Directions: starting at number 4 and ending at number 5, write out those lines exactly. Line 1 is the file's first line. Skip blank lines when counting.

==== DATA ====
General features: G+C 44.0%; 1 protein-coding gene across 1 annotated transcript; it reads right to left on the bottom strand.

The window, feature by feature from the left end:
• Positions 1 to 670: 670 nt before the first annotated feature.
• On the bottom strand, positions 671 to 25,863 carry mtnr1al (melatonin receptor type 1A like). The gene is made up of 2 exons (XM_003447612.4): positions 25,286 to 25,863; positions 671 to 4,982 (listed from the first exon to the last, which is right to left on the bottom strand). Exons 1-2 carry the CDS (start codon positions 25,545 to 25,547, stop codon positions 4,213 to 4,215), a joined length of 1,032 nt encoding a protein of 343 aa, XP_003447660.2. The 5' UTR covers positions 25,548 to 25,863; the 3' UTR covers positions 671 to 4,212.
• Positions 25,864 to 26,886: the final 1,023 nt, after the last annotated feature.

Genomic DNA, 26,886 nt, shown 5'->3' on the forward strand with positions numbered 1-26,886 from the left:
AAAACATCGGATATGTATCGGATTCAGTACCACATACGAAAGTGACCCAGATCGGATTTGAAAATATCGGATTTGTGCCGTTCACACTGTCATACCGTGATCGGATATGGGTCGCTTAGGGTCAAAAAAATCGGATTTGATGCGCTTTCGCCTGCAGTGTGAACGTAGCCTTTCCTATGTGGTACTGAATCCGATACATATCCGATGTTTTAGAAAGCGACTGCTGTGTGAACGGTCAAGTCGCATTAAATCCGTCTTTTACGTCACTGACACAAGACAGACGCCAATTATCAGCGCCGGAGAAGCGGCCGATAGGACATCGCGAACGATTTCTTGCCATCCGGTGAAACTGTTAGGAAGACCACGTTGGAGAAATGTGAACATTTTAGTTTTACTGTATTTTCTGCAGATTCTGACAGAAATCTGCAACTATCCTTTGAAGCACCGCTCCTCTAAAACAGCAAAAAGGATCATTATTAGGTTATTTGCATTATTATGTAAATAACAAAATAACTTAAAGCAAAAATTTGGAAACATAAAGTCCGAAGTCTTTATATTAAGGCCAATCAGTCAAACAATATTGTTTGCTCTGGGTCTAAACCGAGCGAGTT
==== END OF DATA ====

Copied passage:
• On the bottom strand, positions 671 to 25,863 carry mtnr1al (melatonin receptor type 1A like). The gene is made up of 2 exons (XM_003447612.4): positions 25,286 to 25,863; positions 671 to 4,982 (listed from the first exon to the last, which is right to left on the bottom strand). Exons 1-2 carry the CDS (start codon positions 25,545 to 25,547, stop codon positions 4,213 to 4,215), a joined length of 1,032 nt encoding a protein of 343 aa, XP_003447660.2. The 5' UTR covers positions 25,548 to 25,863; the 3' UTR covers positions 671 to 4,212.
• Positions 25,864 to 26,886: the final 1,023 nt, after the last annotated feature.